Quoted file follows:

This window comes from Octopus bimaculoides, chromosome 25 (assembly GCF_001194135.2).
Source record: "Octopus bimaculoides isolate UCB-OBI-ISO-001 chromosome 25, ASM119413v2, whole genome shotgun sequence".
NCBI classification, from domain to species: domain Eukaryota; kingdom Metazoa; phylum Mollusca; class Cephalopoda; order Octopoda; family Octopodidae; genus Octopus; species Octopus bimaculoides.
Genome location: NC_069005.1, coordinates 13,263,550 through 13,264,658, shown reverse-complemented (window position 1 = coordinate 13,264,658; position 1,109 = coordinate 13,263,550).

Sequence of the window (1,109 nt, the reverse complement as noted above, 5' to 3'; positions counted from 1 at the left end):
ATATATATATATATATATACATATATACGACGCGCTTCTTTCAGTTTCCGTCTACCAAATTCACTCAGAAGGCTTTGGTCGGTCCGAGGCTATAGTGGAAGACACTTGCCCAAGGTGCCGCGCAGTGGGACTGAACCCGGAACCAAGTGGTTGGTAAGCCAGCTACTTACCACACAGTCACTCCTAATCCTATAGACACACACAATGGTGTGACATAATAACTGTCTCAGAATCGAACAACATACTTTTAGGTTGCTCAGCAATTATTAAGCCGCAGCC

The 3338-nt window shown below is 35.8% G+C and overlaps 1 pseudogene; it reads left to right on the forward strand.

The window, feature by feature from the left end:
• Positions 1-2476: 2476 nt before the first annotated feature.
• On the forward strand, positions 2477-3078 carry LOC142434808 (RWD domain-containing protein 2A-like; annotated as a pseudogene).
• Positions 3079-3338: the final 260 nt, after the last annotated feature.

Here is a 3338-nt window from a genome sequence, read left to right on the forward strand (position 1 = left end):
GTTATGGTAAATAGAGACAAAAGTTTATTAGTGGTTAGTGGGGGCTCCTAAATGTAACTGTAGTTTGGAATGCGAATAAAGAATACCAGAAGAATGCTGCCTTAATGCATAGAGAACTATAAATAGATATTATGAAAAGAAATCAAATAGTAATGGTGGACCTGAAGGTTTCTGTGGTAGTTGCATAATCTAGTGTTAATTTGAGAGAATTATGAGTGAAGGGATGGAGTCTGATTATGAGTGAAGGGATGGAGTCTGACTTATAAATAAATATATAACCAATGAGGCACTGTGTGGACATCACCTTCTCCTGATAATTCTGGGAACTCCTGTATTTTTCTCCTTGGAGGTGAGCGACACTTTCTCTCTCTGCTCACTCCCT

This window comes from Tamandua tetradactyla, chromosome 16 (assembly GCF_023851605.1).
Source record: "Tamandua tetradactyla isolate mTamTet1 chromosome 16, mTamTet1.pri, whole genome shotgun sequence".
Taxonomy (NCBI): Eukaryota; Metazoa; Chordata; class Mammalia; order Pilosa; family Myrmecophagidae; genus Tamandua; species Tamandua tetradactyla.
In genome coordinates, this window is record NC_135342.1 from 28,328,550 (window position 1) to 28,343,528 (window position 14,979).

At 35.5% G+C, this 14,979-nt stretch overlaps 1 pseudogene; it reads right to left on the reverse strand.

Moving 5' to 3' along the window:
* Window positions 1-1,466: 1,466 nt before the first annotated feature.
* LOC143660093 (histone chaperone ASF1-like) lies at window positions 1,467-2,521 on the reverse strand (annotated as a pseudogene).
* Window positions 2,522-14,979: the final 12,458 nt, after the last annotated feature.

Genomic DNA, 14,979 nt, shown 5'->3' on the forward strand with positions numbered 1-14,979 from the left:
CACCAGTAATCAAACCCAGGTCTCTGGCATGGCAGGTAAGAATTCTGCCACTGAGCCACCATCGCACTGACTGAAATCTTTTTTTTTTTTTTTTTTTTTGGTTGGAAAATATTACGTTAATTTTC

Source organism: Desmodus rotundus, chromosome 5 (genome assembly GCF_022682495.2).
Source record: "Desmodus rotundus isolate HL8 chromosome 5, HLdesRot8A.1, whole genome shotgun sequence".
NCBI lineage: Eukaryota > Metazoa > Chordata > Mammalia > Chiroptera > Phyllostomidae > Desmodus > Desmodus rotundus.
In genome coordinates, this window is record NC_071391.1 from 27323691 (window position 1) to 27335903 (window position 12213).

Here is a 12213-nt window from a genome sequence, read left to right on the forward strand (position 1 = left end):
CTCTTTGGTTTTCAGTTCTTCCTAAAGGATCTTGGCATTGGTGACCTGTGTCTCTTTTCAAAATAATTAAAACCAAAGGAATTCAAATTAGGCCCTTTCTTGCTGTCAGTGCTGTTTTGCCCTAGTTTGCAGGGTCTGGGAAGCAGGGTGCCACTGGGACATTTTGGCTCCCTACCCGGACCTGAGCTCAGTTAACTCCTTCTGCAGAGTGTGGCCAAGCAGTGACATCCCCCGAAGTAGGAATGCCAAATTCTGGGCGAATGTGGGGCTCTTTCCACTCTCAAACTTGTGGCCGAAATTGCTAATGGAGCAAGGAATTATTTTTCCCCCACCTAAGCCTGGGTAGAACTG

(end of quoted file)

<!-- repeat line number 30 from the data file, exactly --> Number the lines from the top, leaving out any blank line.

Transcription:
CTCTTTGGTTTTCAGTTCTTCCTAAAGGATCTTGGCATTGGTGACCTGTGTCTCTTTTCAAAATAATTAAAACCAAAGGAATTCAAATTAGGCCCTTTCTTGCTGTCAGTGCTGTTTTGCCCTAGTTTGCAGGGTCTGGGAAGCAGGGTGCCACTGGGACATTTTGGCTCCCTACCCGGACCTGAGCTCAGTTAACTCCTTCTGCAGAGTGTGGCCAAGCAGTGACATCCCCCGAAGTAGGAATGCCAAATTCTGGGCGAATGTGGGGCTCTTTCCACTCTCAAACTTGTGGCCGAAATTGCTAATGGAGCAAGGAATTATTTTTCCCCCACCTAAGCCTGGGTAGAACTG